In 1985 Anti Slavery International (ASI) was the first Non Burmese organization to raise the issue of concern at the United Nations. In March 1987 in response to growing reports of an alarming catalogue of human rights abuses by the BSPP (Burmese Socialist Programme Party), ASI sponsored a visit to Europe of a delegation from the Karen National Union. This was the first time since Burma gain independence in Jan 1948 the ethnic nationality delegation from one of “Asia most war torn countries” had entered such an international forum where its delegation speak to the UN Commission on Human Rights in Geneva.
The ethnic cleansing of the Burmese regime has become a worldwide international concern and experiences of other multi ethnic countries, such as Afghanistan, Yugoslavia, Burundi, and Rwanda. It shows how desperate these conflicts can become if left unresolved. It could easily become an all out civil war. Human rights abuses in ethnic nationality areas are the single most important cause of conflict-induced internal displacement in Burma and the scale of atrocities committed by the Burmese army is unparalleled within Asia. Surges of attacks by the Burmese army since autumn 2005 have compelled thousands to flee, especially in the Karen state where 11,000 people have been reported displaced during the months of March and April 2006 alone.
While an increasing number of people in the country face a deteriorating humanitarian situation, Burma’s internally displaced like the Kachins are particularly vulnerable and face acute humanitarian problems in health, nutrition and education. The Thailand Burma Border Consortium (TBBC) has carried out the most reliable existing survey of internal displacement in eastern Burma.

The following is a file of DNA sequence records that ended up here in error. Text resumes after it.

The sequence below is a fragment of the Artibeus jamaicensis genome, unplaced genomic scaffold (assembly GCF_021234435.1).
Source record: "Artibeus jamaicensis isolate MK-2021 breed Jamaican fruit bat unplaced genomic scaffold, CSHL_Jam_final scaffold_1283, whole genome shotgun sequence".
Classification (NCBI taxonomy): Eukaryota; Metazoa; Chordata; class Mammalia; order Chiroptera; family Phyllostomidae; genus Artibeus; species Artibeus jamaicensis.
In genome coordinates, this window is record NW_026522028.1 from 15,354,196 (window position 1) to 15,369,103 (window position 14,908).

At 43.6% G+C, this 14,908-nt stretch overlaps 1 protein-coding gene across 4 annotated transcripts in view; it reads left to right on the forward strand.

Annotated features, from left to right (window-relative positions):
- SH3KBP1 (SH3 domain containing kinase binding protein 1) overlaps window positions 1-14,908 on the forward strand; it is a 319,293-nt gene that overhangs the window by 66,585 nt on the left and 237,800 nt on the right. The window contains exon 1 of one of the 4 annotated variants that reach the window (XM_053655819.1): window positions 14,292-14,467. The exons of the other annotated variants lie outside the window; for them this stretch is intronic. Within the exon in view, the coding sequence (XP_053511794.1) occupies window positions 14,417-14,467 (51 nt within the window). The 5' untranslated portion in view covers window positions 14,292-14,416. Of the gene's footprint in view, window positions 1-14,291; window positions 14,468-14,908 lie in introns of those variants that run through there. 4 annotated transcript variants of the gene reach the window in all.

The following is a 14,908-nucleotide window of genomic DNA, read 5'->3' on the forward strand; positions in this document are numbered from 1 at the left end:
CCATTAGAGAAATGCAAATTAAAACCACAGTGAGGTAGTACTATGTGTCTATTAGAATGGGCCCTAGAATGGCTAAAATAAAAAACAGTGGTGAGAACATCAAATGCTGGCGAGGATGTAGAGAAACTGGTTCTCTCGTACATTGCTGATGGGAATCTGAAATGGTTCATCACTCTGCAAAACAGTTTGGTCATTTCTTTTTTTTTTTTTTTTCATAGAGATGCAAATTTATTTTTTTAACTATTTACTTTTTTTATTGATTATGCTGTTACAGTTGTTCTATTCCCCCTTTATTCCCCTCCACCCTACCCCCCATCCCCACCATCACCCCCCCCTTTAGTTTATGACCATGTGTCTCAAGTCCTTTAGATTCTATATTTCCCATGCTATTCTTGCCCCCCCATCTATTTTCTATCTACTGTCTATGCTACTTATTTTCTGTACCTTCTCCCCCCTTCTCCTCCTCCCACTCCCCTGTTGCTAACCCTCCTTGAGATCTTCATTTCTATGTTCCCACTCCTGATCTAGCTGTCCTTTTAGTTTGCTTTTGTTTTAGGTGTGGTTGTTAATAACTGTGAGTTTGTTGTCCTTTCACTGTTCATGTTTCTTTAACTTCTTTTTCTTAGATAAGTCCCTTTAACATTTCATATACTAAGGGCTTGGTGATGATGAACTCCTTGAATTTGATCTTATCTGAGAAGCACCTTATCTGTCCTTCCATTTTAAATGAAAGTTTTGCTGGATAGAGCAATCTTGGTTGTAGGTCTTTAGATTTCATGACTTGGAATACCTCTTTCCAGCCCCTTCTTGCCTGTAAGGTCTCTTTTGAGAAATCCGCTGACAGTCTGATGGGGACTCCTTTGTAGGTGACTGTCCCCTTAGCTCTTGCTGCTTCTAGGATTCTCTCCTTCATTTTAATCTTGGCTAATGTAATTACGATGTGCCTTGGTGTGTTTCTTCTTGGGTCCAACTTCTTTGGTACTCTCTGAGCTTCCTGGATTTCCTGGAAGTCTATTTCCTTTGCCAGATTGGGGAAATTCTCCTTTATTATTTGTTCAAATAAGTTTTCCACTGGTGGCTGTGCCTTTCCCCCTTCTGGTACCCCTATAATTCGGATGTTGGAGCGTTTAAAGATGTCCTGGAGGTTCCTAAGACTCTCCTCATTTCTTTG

According to this study, which covers 37 townships in the Tenasserim and eastern Pegu divisions and the Mon, Karen, Karenni and Southern Shan States, the total number of people who have been forced or obliged to flee their homes over the past decade and have not been able to return, resettle or reintegrate into society is estimated to be at least to be half a million There are no similar surveys from other parts of the country, but other studies conducted by human rights groups have estimated that 650,000 are internally displaced in the border areas and at least one million countrywide.3 Between 700,000 and one million people are also believed to have fled Burma to Thailand, India, Bangladesh, Malaysia and other countries to escape human rights violations.4 The large majority of the internally displaced, 340,000 people, are in temporary settlements in ceasefire areas controlled by ethnic minority groups, while at least 92,000 civilians remain in hiding and another 108,000 are in relocation sites after being forcibly evicted from their homes by the army. 5 Army attacks to increase control over areas in eastern Karen state, close to the Thai border, have displaced at least 11,000 people and over 15,000 people have fled to refugee camps in Thailand.6